Oh, and then we took the train to St. Petersburg. Easily the nicest train I’ve ever been on. It even included breakfast, sparkling water, and a comfy bed with a fluffy pillow and a down duvet in a nice clean cover. Here we are, ready for our second stop (not counting Suzdal).

Here we are, ready to set off on our next adventure!

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Responses

  1. I am really enjoying your Russia trip! The pictures are great, love the onion domes. Who took your picture on the train? And how long it the trip to St. Petersburg that you get a sleeping car? It just seems like such fun- Tommy, I hope you are feeling better!

    • We were in a four person sleeper car, so one of the other passengers agreed to take our pic. Tommy is feeling mostly better now – thanks!

  2. Looks like fun. All the pictures and stories make me want to go to Russia, which I never wanted in the past.

    I recommend everybody also go to the Flickr photos. Just click on the “more photos” link on the right side.

  3. Anna:

    I don’t like you venturing off by yourself! I’m sorry Tommy was sick, but hope he is better now.

    Really enjoy your posts — you both are so articulate that it makes me feel like I am right there. Maybe you should write a book to put on the market of your travels — no??

    Da wants to know if there is snow anywhere. He didn’t see any in your pictures so if y’all get a moment, please send him a personal email. I know he will enjoy it. He is reading and re-reading all your posts and is thoroughly enjoying them (Mary Lou is also).

    Lots of love —

    mom

  4. What wonderful stories you will be able to tell your children & granchildren!!! We have more adventures to add to the family tree! You are brave & VERY trusting souls! God bless you & keep you safe. All my love,XOXO, Kita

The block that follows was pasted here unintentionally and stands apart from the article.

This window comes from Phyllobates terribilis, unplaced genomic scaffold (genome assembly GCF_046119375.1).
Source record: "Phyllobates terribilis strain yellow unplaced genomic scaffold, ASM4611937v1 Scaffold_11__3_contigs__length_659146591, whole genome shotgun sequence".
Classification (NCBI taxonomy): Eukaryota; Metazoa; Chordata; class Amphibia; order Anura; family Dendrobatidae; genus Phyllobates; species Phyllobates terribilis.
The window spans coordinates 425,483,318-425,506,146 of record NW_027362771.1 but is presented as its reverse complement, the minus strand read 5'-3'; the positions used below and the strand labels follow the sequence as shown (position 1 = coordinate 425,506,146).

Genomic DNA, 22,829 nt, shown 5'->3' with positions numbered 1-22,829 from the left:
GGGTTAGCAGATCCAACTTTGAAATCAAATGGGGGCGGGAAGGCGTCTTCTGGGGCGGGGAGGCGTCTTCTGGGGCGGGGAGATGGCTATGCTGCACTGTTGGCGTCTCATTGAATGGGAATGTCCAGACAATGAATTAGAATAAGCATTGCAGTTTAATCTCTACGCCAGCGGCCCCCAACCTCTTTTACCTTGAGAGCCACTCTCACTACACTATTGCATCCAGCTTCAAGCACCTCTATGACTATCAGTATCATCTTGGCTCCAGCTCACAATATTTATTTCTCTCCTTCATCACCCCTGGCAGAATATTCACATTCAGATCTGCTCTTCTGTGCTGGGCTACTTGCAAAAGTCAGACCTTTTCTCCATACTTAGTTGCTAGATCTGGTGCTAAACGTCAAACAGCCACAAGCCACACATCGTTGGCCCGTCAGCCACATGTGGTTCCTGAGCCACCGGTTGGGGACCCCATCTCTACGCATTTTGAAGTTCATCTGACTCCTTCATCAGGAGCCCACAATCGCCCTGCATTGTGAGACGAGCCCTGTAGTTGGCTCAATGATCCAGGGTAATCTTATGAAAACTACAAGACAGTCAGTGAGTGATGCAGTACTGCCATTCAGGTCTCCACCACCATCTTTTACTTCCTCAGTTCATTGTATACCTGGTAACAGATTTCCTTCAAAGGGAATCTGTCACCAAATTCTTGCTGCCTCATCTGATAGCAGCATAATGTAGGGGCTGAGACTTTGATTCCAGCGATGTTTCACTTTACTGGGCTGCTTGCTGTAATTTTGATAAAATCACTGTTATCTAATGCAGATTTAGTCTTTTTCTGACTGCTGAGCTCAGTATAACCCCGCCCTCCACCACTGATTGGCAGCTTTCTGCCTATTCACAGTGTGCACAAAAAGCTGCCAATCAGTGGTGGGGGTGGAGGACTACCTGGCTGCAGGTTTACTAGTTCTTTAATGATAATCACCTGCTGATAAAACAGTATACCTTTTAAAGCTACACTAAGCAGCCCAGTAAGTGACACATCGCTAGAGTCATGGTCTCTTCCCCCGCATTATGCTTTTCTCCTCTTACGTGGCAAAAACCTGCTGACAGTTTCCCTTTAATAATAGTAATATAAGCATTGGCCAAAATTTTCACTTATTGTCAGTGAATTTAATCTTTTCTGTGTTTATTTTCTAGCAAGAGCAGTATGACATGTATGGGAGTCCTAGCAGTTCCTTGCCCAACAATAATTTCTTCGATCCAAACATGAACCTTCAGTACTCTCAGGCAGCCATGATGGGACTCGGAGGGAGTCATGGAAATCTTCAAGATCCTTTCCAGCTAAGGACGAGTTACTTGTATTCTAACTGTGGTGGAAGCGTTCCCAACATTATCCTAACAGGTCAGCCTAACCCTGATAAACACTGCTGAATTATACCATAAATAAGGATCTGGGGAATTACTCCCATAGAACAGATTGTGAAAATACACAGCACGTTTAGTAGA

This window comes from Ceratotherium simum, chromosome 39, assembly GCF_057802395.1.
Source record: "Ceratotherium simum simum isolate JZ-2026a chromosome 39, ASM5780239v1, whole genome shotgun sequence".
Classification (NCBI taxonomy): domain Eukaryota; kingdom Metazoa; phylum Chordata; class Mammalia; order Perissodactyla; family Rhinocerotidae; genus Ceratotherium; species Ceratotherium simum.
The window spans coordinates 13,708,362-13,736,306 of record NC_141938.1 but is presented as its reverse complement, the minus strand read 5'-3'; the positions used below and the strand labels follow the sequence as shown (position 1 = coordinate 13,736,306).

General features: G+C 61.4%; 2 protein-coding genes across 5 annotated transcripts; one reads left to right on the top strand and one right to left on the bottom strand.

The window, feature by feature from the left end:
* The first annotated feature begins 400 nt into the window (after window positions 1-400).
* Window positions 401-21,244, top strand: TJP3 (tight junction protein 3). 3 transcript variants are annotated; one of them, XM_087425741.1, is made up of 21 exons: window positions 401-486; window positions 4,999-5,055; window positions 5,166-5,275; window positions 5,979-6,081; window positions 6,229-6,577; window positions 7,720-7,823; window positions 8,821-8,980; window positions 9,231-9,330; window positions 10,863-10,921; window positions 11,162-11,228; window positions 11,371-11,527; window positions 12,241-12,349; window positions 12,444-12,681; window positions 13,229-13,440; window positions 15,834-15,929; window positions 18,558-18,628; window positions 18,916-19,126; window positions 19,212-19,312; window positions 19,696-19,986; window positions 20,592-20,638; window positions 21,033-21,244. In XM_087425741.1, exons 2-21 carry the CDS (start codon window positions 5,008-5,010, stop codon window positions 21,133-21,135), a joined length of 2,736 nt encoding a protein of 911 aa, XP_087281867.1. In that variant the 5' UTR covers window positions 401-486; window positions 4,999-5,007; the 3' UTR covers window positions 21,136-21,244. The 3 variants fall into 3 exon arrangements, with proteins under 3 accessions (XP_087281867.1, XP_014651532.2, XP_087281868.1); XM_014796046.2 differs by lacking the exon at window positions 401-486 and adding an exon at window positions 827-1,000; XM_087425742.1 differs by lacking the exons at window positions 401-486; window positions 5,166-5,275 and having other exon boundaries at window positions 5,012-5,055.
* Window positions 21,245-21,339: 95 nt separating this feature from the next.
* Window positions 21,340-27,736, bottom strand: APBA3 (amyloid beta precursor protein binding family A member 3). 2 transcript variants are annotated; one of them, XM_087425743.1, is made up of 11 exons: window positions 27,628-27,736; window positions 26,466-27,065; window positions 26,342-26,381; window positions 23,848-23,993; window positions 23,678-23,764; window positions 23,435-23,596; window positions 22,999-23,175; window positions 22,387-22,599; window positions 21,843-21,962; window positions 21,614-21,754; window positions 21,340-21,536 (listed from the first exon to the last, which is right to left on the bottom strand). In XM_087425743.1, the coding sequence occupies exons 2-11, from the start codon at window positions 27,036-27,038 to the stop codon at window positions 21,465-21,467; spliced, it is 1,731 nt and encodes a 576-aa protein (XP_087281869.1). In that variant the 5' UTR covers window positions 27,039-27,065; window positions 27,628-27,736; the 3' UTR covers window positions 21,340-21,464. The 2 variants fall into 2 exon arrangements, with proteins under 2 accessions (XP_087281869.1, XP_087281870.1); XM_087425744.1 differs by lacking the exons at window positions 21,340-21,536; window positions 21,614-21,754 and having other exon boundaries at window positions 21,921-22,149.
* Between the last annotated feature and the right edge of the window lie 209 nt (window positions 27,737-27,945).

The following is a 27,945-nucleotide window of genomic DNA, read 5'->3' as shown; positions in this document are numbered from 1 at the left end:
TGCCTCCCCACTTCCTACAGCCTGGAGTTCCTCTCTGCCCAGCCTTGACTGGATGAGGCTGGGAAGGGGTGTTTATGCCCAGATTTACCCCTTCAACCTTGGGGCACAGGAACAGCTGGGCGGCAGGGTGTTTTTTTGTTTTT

5. Anna, I loved your views and perspectives regarding the Russian women. It’s true how much we take for granted sometimes. I was surprised that the young Russian women are so “chic”, as you put it. Also, you should consider writing a book and publishing it regarding all your travels and adventures, not to mention how well you write and are able to convey your own thoughts and perspectives. Please keep the posts coming. I have been checking every day in hopes of reading about a new adventure or new friends that you have made. Take care, and tell Tommy I hope he feels better. Judy

  6. I feel like I walked with you. I enjoy hearing about the everyday things just like I like experiencing them when I travel. A sense of the people and their lives is the most interesting aspect of travel – it gives us the opportunity to broaden our horizons.

    I am a train nut so I am so jealous of your train trip. The car looks very nice. My one time on a sleeper car in Switzerland makes me want to do it more.

    I agree with your Dad — Russia definitely looks worth visiting but Israel is one the I cannot wait to hear about. Especially using Bible verses as your guide. Love you!